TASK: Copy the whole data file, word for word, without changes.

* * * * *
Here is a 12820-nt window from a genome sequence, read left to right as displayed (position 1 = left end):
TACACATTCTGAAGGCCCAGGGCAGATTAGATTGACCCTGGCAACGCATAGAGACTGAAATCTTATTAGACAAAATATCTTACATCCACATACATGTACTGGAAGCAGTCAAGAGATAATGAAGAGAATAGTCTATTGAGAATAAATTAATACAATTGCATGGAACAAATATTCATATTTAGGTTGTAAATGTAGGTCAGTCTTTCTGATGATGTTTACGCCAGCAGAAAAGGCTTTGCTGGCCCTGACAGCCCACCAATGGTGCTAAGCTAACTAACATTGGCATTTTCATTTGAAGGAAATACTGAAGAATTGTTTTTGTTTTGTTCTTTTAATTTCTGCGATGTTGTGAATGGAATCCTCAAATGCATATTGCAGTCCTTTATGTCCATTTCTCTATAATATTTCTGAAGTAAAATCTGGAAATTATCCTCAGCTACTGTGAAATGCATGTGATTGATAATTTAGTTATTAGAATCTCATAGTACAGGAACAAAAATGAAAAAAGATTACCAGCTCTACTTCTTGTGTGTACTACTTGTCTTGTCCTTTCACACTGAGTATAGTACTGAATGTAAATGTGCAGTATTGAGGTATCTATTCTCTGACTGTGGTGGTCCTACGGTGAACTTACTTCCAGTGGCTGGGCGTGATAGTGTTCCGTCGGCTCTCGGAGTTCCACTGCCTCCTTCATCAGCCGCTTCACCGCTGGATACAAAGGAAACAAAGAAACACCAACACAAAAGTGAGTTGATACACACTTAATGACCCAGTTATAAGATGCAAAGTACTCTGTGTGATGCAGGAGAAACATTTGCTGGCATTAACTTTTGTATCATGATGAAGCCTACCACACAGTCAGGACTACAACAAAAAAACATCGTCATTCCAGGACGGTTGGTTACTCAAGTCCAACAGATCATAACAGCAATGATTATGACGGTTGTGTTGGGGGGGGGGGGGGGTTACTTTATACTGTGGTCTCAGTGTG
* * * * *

Here is a 12820-nt window from a genome sequence, read left to right as displayed (position 1 = left end):
TACACATTCTGAAGGCCCAGGGCAGATTAGATTGACCCTGGCAACGCATAGAGACTGAAATCTTATTAGACAAAATATCTTACATCCACATACATGTACTGGAAGCAGTCAAGAGATAATGAAGAGAATAGTCTATTGAGAATAAATTAATACAATTGCATGGAACAAATATTCATATTTAGGTTGTAAATGTAGGTCAGTCTTTCTGATGATGTTTACGCCAGCAGAAAAGGCTTTGCTGGCCCTGACAGCCCACCAATGGTGCTAAGCTAACTAACATTGGCATTTTCATTTGAAGGAAATACTGAAGAATTGTTTTTGTTTTGTTCTTTTAATTTCTGCGATGTTGTGAATGGAATCCTCAAATGCATATTGCAGTCCTTTATGTCCATTTCTCTATAATATTTCTGAAGTAAAATCTGGAAATTATCCTCAGCTACTGTGAAATGCATGTGATTGATAATTTAGTTATTAGAATCTCATAGTACAGGAACAAAAATGAAAAAAGATTACCAGCTCTACTTCTTGTGTGTACTACTTGTCTTGTCCTTTCACACTGAGTATAGTACTGAATGTAAATGTGCAGTATTGAGGTATCTATTCTCTGACTGTGGTGGTCCTACGGTGAACTTACTTCCAGTGGCTGGGCGTGATAGTGTTCCGTCGGCTCTCGGAGTTCCACTGCCTCCTTCATCAGCCGCTTCACCGCTGGATACAAAGGAAACAAAGAAACACCAACACAAAAGTGAGTTGATACACACTTAATGACCCAGTTATAAGATGCAAAGTACTCTGTGTGATGCAGGAGAAACATTTGCTGGCATTAACTTTTGTATCATGATGAAGCCTACCACACAGTCAGGACTACAACAAAAAAACATCGTCATTCCAGGACGGTTGGTTACTCAAGTCCAACAGATCATAACAGCAATGATTATGACGGTTGTGTTGGGGGGGGGGGGGGGTTACTTTATACTGTGGTCTCAGTGTG